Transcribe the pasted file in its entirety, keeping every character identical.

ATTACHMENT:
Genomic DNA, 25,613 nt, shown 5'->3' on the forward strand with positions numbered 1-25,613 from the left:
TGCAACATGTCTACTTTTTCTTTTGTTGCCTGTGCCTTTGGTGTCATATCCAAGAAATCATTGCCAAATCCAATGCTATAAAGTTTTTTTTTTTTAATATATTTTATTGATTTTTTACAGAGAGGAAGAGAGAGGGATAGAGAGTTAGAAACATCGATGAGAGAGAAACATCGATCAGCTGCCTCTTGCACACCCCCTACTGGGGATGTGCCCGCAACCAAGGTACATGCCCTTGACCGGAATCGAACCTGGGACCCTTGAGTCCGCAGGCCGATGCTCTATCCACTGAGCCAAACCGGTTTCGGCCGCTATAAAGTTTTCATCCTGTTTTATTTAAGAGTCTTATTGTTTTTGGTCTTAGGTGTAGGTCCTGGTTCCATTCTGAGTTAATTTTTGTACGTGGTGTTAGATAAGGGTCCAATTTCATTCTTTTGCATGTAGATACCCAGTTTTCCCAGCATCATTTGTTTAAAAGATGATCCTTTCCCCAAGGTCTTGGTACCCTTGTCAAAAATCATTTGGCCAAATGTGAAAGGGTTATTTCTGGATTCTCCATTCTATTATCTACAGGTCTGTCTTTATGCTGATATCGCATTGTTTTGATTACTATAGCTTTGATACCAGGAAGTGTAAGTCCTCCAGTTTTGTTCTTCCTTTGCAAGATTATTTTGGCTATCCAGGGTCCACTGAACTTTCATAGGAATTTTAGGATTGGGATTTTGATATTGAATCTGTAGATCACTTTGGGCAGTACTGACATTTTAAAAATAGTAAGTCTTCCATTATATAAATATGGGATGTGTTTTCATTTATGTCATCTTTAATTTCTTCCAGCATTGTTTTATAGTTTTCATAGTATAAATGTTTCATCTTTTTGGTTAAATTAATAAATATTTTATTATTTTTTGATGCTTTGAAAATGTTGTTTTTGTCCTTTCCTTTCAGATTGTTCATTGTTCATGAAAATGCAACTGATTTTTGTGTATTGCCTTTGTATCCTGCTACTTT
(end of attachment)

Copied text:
Genomic DNA, 25,613 nt, shown 5'->3' on the forward strand with positions numbered 1-25,613 from the left:
TGCAACATGTCTACTTTTTCTTTTGTTGCCTGTGCCTTTGGTGTCATATCCAAGAAATCATTGCCAAATCCAATGCTATAAAGTTTTTTTTTTTTAATATATTTTATTGATTTTTTACAGAGAGGAAGAGAGAGGGATAGAGAGTTAGAAACATCGATGAGAGAGAAACATCGATCAGCTGCCTCTTGCACACCCCCTACTGGGGATGTGCCCGCAACCAAGGTACATGCCCTTGACCGGAATCGAACCTGGGACCCTTGAGTCCGCAGGCCGATGCTCTATCCACTGAGCCAAACCGGTTTCGGCCGCTATAAAGTTTTCATCCTGTTTTATTTAAGAGTCTTATTGTTTTTGGTCTTAGGTGTAGGTCCTGGTTCCATTCTGAGTTAATTTTTGTACGTGGTGTTAGATAAGGGTCCAATTTCATTCTTTTGCATGTAGATACCCAGTTTTCCCAGCATCATTTGTTTAAAAGATGATCCTTTCCCCAAGGTCTTGGTACCCTTGTCAAAAATCATTTGGCCAAATGTGAAAGGGTTATTTCTGGATTCTCCATTCTATTATCTACAGGTCTGTCTTTATGCTGATATCGCATTGTTTTGATTACTATAGCTTTGATACCAGGAAGTGTAAGTCCTCCAGTTTTGTTCTTCCTTTGCAAGATTATTTTGGCTATCCAGGGTCCACTGAACTTTCATAGGAATTTTAGGATTGGGATTTTGATATTGAATCTGTAGATCACTTTGGGCAGTACTGACATTTTAAAAATAGTAAGTCTTCCATTATATAAATATGGGATGTGTTTTCATTTATGTCATCTTTAATTTCTTCCAGCATTGTTTTATAGTTTTCATAGTATAAATGTTTCATCTTTTTGGTTAAATTAATAAATATTTTATTATTTTTTGATGCTTTGAAAATGTTGTTTTTGTCCTTTCCTTTCAGATTGTTCATTGTTCATGAAAATGCAACTGATTTTTGTGTATTGCCTTTGTATCCTGCTACTTT